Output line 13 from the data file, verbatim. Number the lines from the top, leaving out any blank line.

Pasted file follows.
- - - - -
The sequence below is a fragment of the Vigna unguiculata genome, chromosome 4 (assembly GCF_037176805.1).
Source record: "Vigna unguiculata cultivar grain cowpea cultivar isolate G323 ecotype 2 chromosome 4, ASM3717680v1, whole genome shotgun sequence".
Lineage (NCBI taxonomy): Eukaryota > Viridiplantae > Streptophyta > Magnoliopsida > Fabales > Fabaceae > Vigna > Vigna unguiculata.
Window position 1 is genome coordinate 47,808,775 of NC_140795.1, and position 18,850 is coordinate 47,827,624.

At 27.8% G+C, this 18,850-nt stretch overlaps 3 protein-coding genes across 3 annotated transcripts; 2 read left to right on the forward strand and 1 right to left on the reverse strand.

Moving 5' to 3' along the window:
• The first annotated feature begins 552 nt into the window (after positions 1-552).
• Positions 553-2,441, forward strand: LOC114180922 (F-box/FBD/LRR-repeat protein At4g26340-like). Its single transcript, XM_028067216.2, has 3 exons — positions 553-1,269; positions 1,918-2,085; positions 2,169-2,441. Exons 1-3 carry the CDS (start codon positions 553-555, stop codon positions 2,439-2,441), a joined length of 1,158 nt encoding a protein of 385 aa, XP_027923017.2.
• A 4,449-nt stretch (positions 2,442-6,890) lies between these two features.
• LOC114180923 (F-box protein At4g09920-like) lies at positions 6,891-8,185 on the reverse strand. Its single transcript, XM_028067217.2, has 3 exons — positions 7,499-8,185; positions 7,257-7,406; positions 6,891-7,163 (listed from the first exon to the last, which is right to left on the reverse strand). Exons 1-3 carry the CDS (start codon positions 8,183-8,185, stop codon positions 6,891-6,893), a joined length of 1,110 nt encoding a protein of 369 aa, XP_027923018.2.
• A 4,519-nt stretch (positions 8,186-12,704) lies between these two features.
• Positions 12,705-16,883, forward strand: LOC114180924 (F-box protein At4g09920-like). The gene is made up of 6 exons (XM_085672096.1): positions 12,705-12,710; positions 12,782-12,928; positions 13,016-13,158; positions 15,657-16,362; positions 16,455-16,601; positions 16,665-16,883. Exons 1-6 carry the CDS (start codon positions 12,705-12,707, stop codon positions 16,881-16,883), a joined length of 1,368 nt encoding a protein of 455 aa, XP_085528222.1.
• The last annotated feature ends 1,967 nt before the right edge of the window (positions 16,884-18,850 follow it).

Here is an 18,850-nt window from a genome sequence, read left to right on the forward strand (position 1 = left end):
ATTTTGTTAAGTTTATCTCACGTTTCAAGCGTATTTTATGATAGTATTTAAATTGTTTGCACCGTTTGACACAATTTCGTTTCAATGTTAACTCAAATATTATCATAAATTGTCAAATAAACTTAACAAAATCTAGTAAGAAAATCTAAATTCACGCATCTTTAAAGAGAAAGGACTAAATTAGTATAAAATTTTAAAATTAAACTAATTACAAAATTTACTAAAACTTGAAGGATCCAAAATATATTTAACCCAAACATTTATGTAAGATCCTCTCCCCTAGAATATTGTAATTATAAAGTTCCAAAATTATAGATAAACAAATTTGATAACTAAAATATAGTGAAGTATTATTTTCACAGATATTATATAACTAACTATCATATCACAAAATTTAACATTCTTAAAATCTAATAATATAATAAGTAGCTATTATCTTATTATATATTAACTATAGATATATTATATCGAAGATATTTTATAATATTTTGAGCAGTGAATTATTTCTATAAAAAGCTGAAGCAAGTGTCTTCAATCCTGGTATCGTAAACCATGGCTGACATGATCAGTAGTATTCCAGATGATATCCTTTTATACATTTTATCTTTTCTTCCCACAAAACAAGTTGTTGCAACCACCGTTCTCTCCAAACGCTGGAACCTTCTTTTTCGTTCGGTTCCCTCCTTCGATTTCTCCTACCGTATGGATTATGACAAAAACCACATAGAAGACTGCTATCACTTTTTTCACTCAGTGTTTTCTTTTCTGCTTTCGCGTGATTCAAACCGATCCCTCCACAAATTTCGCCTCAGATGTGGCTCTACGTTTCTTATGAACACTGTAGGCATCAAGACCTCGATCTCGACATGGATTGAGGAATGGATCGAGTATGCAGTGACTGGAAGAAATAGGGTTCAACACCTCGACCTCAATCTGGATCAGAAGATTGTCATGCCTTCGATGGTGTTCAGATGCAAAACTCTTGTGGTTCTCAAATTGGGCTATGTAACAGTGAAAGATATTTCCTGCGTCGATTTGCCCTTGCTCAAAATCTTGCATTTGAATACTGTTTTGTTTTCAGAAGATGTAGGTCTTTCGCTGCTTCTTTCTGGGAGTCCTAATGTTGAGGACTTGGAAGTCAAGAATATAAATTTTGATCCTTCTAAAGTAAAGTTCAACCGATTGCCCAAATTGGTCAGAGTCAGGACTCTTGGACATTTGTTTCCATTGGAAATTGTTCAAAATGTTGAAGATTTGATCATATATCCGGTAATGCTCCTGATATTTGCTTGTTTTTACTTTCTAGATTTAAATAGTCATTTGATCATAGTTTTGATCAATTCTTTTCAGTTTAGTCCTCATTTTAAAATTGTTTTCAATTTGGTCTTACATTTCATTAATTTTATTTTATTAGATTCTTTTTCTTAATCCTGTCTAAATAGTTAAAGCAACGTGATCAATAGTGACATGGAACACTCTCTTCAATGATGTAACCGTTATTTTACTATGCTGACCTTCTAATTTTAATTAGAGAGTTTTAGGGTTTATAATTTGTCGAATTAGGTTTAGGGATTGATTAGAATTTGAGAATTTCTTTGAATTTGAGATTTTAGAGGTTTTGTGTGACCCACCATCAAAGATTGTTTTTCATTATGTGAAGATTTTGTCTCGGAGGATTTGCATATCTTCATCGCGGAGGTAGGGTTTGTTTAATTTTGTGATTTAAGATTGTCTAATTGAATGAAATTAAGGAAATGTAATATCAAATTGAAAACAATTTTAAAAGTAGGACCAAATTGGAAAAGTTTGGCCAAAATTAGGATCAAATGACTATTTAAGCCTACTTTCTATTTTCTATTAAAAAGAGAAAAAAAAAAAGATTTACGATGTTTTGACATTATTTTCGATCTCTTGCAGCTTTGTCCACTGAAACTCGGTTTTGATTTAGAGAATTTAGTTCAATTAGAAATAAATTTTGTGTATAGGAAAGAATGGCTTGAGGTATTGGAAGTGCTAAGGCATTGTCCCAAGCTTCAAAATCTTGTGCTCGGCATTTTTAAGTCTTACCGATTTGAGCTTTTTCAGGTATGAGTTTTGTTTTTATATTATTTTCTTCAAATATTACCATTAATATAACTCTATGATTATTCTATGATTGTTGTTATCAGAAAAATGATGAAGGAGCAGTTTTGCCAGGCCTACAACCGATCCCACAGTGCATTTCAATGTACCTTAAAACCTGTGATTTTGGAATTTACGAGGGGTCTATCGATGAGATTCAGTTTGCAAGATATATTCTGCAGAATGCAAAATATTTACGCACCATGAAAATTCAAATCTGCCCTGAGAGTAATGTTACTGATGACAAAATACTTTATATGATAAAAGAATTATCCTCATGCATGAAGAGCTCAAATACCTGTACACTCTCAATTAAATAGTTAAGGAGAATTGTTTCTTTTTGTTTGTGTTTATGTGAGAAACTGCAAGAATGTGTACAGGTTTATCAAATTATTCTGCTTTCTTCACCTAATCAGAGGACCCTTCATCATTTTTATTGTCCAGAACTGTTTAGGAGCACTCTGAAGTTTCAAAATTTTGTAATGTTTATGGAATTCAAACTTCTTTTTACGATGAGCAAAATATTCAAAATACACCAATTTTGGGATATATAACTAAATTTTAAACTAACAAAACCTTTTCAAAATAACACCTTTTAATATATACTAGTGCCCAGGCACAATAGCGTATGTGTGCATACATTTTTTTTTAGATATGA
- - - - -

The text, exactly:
• The last annotated feature ends 1,967 nt before the right edge of the window (positions 16,884-18,850 follow it).